Meet the Onion Johnnies, returning for their first ever celebratory tour, as they visit Plymouth, Bridport and Portsmouth between 14 and 31 October - with their pink Roscoff onions, of course!
It's an affectionate image: the cap-wearing Frenchman in a stripy top, a bundle of onions dangling from the handlebars of a bicycle. But how many Brits know that this stereotype is steeped in history, a history with echoes of the founding of Brittany Ferries?
Onion Johnnies have been plying their trade for nearly two centuries. In 1828, a poor man from Roscoff, named Henri Olivier, chartered a sailing boat, filled it with pink onions and sailed to England with three friends. He started by selling directly to the people. But, little by little, the operation expanded throughout Britain. 100 years later, 1,500 men from Brittany were crossing the Channel for the selling season.
An echo of this pioneering spirit came on 1 January 1973. Breton farmers once again took to the Channel with the aim of bringing French vegetables to a UK market. Sailing from Roscoff, the chartered vessel, called Kerisnel, docked in Plymouth and the Brittany Ferries story began. 42 years later, 10 ships operate from 11 ports and instead of vegetables coming to the UK, the biggest export is now British tourists to the continent.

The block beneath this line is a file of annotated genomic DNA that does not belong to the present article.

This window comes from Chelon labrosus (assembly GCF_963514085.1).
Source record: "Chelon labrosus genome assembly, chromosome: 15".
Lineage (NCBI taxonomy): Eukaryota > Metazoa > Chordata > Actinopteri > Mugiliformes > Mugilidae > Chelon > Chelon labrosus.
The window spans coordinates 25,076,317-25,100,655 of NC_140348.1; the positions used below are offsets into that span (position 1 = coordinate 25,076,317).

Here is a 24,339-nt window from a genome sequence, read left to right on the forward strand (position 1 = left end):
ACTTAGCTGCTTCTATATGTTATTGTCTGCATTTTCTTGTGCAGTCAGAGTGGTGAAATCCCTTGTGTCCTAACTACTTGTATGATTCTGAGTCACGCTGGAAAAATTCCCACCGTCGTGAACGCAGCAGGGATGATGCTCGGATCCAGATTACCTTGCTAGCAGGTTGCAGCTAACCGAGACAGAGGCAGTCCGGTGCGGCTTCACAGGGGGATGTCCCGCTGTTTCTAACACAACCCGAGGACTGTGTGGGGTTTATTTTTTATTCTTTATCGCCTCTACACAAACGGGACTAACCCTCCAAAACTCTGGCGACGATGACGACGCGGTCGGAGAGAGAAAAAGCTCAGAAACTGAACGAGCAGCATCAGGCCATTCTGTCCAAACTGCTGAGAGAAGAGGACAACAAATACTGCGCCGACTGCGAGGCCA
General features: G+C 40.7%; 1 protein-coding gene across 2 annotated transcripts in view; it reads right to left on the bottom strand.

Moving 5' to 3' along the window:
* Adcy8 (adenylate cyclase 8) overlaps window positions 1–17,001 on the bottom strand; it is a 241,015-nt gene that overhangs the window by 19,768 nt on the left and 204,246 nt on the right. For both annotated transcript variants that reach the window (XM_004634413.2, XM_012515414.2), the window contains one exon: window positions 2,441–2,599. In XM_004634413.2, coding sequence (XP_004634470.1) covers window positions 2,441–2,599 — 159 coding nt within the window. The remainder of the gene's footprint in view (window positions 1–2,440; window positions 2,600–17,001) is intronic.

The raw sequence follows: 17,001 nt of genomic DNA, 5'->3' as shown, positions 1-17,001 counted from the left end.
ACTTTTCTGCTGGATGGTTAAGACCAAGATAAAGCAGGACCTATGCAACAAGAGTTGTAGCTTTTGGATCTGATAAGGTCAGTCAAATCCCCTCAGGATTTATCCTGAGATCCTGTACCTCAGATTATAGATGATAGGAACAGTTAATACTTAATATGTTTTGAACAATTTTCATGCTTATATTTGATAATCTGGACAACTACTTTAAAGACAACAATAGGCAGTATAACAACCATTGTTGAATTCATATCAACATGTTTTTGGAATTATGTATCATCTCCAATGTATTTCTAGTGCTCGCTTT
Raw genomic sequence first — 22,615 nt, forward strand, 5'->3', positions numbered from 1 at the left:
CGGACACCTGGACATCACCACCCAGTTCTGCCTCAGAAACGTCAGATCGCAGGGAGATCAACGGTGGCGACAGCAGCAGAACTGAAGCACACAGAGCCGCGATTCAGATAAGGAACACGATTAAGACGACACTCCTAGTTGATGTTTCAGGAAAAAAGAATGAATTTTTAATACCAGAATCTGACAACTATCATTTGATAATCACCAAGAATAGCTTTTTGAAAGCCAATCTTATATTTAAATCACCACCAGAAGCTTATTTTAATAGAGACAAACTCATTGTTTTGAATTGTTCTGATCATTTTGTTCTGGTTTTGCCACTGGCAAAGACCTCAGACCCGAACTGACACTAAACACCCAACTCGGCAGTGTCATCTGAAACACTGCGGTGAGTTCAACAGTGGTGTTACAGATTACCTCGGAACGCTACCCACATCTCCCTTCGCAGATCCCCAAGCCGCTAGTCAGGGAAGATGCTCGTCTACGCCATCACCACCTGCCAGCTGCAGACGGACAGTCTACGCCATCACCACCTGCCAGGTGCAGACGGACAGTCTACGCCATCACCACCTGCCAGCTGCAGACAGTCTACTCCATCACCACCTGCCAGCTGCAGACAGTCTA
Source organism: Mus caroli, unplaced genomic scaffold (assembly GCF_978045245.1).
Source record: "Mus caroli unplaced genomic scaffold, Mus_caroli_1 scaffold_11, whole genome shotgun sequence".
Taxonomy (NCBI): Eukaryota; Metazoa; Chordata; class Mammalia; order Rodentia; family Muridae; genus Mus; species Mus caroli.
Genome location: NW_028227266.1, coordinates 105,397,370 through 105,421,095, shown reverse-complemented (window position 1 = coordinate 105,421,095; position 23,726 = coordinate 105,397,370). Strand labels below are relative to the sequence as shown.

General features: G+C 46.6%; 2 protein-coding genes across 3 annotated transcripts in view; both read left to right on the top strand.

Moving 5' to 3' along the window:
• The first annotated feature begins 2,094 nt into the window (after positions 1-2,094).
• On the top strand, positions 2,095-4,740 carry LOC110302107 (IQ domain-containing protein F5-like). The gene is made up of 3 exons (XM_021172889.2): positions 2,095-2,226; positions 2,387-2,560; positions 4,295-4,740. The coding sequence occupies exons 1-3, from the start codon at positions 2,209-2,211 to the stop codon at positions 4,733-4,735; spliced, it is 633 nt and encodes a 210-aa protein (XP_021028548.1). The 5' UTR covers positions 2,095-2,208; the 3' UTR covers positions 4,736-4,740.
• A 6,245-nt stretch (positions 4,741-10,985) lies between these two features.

For the Onion Johnnies, industrialisation unfortunately led to a sharp decline in their business and today only 15 of them remain. However, three men are keeping this nearly 200-year-old tradition alive. Laurent Caroff, Emmanuel Le Noac'h and Damien Zanlonghi have been plying their trade for the last ten years. To mark this milestone and to celebrate the Onion Johnnies of past and present, the inaugural Onion Jack Tour was set up - and is now taking place across the south of England.
The Onion Jack tour celebrates the spirit of the past and hopes to raise awareness and help secure the future of the trade. Today, the Roscoff onion is highly prized in the best English kitchens. With the Onion Jack Tour, the Johnnies continue to bring a little of great Brittany to Great Britain - in the most charming, French way.
Have you seen the Onion Johnnies on the Onion Jack tour or do you remember seeing them during their heyday? Let us know in the comments below.